So here’s where we’re coming from—and, yes, it’s still floating. Take a look at the photos of our “cubicles”. On this page you’ll see a picture of my “office.” It’s really in the aft cabin of our motor sailer, “Chez Nous.” It’s also our stateroom, but on a boat you have to double and even triple up on space. Our queen size bed is on the starboard side of the cabin. My desk used to be another smaller bunk. I built shelves over it and had a sliding computer station built so that I could slide it out when working but slide it back when we need the space for other things. Plastic boxes serve as my file drawers, because you need a lot of paper to do this. I have lots of unique problems with my “office,” like the fact that if ANY porthole on the boat is going to leak, it’s going to be the one over my computer and printer. They don’t work very well when wet, especially with salt water. So “To hell with it,” I thought, and finally sealed the port hole shut. Mel’s office is in our nav station in the main cabin, just to the starboard of the companionway. Opposite her is the galley.

We have printers, a scanner and all that stuff you need in offices, including a LAN cable running from her computer to mine, under the deck and through the engine room. Since we’re on a boat we have to be really careful about power supply to this computer stuff and we have an entirely separate protected electrical system to hopefully feed them well. That’s another story in itself. When we’re in the states, we have the ability to be on line most of the time through Verizon Wireless, except for a few cell phone challenged areas like some spots in north east North Carolina (which also happens to be one of our favorite areas). (See Article # 62 under “Past Articles” on this section of the BoatUS site.) When we’re not in the states we arrange to get on line, but it’s a real pain and costs a fortune.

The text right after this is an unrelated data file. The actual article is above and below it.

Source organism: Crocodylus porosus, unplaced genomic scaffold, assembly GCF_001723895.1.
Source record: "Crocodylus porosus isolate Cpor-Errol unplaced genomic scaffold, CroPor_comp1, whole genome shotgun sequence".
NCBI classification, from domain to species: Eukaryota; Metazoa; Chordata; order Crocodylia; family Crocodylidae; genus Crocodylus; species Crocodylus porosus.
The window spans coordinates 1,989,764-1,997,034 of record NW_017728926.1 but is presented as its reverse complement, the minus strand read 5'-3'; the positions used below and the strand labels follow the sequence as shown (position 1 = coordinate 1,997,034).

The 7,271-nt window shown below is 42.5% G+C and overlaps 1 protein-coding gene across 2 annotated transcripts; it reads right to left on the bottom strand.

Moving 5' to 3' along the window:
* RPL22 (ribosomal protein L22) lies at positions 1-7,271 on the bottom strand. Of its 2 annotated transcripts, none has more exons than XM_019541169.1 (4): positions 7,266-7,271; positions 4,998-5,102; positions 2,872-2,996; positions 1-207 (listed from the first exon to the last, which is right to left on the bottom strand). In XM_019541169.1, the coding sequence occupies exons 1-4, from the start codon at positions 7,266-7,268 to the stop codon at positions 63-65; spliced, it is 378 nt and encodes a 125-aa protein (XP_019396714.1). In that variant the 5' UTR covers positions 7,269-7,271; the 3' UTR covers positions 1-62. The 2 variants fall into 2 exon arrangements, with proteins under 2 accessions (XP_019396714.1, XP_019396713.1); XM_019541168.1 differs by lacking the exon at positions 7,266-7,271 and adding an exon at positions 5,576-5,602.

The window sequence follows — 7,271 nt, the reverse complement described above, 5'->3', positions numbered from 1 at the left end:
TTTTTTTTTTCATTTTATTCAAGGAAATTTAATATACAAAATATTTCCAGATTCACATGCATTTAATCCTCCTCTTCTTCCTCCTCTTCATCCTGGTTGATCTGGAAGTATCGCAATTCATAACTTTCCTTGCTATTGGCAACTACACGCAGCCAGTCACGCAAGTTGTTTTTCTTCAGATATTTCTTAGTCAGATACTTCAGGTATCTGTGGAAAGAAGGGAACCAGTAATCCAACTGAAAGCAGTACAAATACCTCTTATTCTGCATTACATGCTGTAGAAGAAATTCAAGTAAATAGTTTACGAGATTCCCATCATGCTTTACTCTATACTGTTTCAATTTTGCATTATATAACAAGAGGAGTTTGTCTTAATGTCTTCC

When we’re underway, one of us (the one off watch) is often writing, or doing research to give you good and hopefully helpful info. When we notice something particularly good about a piece of equipment, or when we notice a navigational problem—or whatever—we make note of it and then, when we get the chance, put it in the computer so that we can share it with you.

Life out here constantly and forcefully reminds us that you never know what tomorrow is going to bring. It’s true in all walks of life, but perhaps not quite so chillingly obvious as it seems at sea. The most beautiful and perfect ocean can turn into a monstrous maelstrom in just a few hours. Eager anticipation of that perfect harbor ahead can literally end on a killer reef as you close with the island. A quietly purring engine can throw a rod without the least warning. A nicely drawing mainsail can come ripping and tearing down because an un-inspected cotter pin vibrated out. But, we’re still here. We’re still doing it. And we hope to keep on. And it’s coming to you LIVE (Well, maybe sometimes a few weeks old) from “Chez Nous.”

Copyright 2004-2008 Tom Neale